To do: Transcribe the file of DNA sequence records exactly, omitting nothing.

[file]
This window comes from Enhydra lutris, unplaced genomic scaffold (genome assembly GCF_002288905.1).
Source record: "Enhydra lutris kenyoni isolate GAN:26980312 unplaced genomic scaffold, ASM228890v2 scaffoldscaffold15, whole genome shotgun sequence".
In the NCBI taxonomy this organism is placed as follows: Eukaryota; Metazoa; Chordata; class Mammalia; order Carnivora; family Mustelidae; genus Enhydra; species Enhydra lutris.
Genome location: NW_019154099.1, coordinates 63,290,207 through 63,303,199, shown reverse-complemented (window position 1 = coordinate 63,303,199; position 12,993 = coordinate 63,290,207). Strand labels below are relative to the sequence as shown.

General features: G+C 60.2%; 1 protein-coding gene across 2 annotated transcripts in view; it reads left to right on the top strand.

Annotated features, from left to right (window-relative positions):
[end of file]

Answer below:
This window comes from Enhydra lutris, unplaced genomic scaffold (genome assembly GCF_002288905.1).
Source record: "Enhydra lutris kenyoni isolate GAN:26980312 unplaced genomic scaffold, ASM228890v2 scaffoldscaffold15, whole genome shotgun sequence".
In the NCBI taxonomy this organism is placed as follows: Eukaryota; Metazoa; Chordata; class Mammalia; order Carnivora; family Mustelidae; genus Enhydra; species Enhydra lutris.
Genome location: NW_019154099.1, coordinates 63,290,207 through 63,303,199, shown reverse-complemented (window position 1 = coordinate 63,303,199; position 12,993 = coordinate 63,290,207). Strand labels below are relative to the sequence as shown.

General features: G+C 60.2%; 1 protein-coding gene across 2 annotated transcripts in view; it reads left to right on the top strand.

Annotated features, from left to right (window-relative positions):